LAS CRUCES — About 600 people ages 50 and older have signed up to compete in the 2022 New Mexico Senior Olympics, being held this week in Las Cruces.
People from across the state and surrounding areas traveled to southern New Mexico to participate in a series of events, including archery, field sports, pickleball, swimming and tennis between June 8 and 11.
These were the first games scheduled in the state since the COVID-19 pandemic hit in 2020. According to a representative for the New Mexico Senior Olympics, previous games had more than 1,000 registrants. Not all events held in previous years have been brought back for this year’s games.
The majority of events are held at New Mexico State University’s main campus, but several competitions are held at nearby public school campuses.
I always jump
Kendall Blue, 80, competed Wednesday morning in the high jump. He was the only person to compete in his age bracket and cleared 3ft 5in. Blue said he’s been competing in the high jump since his elementary school days, taking first place in Albuquerque as a sixth-grader.
He continued to compete in college at Oklahoma State University. Blue dedicated his win Wednesday to his high school and college coaches Hugh Hackett and Carl “Bill” Gentry.
“There are three things I found: If you eat well, exercise and sleep well, you will benefit,” Blue said. “I come from a family of athletes. My dad was an All-American at Oklahoma State University in basketball and he was coached by Hank Iba. This name really stands out to people of my generation.
Blue has lived in New Mexico for about 40 years. He was cheered on Wednesday by two of his daughters, Hannabah Blue and Virginia Blue-Ramirez, and his grandchildren. Her eldest daughter has the athletic gene and runs marathons, half-marathons, and is in the military.
“Even though he is 80 years old, he has the spirit of someone much younger. And so I just hope to have as much courage as him when I get older,” Hannabah said.
The sisters said they were trying to convince Blue to go to the 2023 Senior National Games in Pittsburgh.
Barbara Hutchison, 84, and Emma Liptow, 86, stood on the winners’ podium together on Wednesday after competing in the discus and shot put. Hutchison said she has been competing on the court for a long time, but had taken time off to compete in pickleball in previous years. She competed in the senior Olympics for almost 30 years, but did not participate in outdoor sports in her youth.
“I taught health and physical education … I taught shot put in my eighth grade gym class,” Hutchison said. “I didn’t compete in high school or college.”
Liptow was joined by many other athletes from her senior program at Acoma Pueblo this week. She said many people in the group have died over the past year, but it’s a joy to play sports. She said she only started competing around 18 years ago. But his grandfather and brother were both athletic.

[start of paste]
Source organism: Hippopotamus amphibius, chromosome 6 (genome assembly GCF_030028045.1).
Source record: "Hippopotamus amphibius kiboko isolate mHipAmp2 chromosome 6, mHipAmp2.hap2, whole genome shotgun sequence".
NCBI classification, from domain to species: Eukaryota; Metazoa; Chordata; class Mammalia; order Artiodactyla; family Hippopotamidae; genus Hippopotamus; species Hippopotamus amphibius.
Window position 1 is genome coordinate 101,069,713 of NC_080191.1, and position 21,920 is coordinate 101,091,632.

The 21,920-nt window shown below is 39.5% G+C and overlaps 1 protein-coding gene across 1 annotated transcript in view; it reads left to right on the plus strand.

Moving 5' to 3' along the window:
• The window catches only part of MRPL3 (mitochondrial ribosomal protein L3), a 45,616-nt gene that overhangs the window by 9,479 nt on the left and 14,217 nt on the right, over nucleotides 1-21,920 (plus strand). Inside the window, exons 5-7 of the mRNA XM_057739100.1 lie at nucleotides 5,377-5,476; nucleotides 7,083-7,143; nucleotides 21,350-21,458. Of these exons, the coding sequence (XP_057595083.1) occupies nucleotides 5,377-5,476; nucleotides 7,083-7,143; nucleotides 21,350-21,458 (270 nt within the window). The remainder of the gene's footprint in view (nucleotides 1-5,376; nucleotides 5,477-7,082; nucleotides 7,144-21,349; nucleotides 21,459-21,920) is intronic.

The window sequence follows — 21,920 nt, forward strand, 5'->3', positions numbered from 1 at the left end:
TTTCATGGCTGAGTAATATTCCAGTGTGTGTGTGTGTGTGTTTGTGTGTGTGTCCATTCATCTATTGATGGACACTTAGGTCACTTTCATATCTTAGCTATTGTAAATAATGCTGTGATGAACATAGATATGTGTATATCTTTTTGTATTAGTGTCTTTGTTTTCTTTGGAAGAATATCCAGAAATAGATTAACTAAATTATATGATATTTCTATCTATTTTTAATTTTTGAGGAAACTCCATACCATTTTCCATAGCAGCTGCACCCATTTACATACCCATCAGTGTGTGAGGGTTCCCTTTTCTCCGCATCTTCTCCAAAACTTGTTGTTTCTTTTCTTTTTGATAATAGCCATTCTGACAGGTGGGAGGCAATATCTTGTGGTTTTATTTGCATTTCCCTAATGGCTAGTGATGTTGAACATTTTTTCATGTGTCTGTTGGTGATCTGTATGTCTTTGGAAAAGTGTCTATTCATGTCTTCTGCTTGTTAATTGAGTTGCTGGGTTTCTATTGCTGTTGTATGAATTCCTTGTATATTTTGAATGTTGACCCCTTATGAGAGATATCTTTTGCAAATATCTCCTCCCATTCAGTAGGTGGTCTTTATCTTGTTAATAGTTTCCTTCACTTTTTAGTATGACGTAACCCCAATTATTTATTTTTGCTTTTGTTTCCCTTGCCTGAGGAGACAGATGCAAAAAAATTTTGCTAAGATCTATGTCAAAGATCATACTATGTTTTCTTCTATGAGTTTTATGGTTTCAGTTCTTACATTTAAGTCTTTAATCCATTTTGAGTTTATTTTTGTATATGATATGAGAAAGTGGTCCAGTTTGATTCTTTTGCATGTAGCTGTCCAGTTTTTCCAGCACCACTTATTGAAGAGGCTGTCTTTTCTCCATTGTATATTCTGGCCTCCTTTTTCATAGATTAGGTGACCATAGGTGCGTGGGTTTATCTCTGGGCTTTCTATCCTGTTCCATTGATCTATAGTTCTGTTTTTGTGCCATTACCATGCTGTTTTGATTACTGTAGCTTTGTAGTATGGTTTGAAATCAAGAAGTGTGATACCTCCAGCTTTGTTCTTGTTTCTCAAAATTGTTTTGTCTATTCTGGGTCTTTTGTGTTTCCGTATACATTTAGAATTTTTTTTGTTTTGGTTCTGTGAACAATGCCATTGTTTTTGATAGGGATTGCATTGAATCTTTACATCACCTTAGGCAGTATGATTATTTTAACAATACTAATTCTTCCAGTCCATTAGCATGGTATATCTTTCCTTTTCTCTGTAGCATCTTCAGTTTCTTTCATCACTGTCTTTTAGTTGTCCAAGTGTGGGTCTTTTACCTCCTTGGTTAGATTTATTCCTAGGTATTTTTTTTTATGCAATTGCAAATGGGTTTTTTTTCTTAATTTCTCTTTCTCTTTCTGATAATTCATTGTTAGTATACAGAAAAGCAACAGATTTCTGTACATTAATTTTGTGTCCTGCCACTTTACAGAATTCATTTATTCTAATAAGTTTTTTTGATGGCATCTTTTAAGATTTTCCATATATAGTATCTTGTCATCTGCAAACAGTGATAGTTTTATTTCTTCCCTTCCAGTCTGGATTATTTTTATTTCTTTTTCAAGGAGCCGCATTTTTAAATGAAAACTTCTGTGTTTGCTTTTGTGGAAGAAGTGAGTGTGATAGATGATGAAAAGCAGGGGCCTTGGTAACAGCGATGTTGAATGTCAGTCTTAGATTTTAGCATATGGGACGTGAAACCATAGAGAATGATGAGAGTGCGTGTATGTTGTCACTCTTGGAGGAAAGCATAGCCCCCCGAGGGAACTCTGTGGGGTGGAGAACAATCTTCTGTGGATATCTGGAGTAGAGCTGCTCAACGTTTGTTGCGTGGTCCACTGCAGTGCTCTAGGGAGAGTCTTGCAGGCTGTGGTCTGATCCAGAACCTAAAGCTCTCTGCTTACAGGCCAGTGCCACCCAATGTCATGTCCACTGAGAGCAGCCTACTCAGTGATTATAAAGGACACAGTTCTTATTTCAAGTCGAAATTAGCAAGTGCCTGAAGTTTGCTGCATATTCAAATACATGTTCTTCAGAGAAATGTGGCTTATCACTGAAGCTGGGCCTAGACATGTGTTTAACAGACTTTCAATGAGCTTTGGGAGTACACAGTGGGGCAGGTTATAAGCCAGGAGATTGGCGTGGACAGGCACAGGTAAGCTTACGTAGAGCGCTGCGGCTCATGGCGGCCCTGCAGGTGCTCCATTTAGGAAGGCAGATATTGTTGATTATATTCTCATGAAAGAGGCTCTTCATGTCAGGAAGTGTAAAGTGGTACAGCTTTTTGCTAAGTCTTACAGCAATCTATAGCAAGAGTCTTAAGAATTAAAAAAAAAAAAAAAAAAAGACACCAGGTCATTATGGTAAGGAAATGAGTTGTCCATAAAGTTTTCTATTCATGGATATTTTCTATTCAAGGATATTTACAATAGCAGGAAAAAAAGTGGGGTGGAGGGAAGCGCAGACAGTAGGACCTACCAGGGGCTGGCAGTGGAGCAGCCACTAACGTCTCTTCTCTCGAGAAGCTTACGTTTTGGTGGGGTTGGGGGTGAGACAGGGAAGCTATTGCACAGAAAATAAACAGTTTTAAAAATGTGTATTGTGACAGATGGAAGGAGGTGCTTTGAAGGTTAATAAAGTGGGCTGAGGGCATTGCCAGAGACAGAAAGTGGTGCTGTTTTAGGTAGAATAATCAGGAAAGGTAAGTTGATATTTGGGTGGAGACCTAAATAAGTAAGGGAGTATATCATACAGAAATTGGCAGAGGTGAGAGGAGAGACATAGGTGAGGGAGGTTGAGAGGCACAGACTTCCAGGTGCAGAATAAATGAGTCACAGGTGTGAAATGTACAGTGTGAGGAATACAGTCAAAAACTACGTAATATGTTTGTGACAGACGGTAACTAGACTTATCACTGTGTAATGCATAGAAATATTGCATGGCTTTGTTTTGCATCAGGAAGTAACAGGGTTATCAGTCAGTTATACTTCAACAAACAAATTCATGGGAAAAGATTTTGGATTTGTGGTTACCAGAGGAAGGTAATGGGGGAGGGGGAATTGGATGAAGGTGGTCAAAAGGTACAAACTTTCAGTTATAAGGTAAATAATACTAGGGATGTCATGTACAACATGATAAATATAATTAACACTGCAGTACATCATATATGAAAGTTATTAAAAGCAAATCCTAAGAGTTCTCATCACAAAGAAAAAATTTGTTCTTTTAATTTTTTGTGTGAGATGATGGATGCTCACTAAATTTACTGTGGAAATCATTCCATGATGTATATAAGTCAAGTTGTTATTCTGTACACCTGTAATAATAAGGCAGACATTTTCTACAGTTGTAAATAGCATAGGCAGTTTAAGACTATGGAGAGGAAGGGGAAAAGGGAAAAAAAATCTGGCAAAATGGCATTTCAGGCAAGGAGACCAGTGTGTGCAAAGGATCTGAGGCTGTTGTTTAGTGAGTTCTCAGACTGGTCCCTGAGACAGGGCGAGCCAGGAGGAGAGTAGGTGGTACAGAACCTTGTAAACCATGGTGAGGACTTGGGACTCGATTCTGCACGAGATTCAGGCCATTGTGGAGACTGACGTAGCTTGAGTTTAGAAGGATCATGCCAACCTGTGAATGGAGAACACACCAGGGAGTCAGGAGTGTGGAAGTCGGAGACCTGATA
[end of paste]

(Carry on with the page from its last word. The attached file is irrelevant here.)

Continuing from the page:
Swimming events were up Thursday morning with various rounds of breaststroke, freestyle, butterfly and backstroke.
Eileen Shult, 68, of Mesquite, said she swam in various age groups growing up until she was 18, but only returned to the sport in 2017. Her first senior Olympics took place in 2019 in Albuquerque, before the pandemic.
She competed in the 50-yard backstroke on Thursday and the 100 and 200-yard backstroke later in the week.
“Swimming, especially now at this time in my life…makes me happy,” Shult said. “I try to swim three days a week.”
John Lucero, 56, said it was his first senior Olympics. He said he participated in triathlons, did Jujutsu, kickboxing and started competing in swimming competitions when he was 7 years old. Her coach suggested enrolling in the Senior Olympics to get involved in more swimming-specific competitions. He won several medals on Thursday.
Another woman, who preferred not to be named, planned to compete in eight swimming events during the week of competition. She said she is now 77 and has been competing for about 18 years, but only learned to swim when she was 59.
She took to the water Thursday hoping to qualify for the Pittsburgh Games next year.
Mari Forbes, 58, of Albuquerque was going to compete in all of the freestyle events during the week of competition. She said she used to play tennis and compete in the sport, but can no longer play due to a knee injury. Forbes learned to swim as a child, but started the sport about a year and a half ago and her competitiveness brought her to the starting block. She took first place in her age group.
Several other sporting events are scheduled through Saturday, including cycling, track events and shuffleboard. A calendar of events is available online at https://mcusercontent.com/1cb688808701f46f9899ac548/files/3c2a2edb-e085-6fce-059f-c618fce47726/2022_Games_Schedule_of_Events_detailed_rev._5_10_2022.pdf.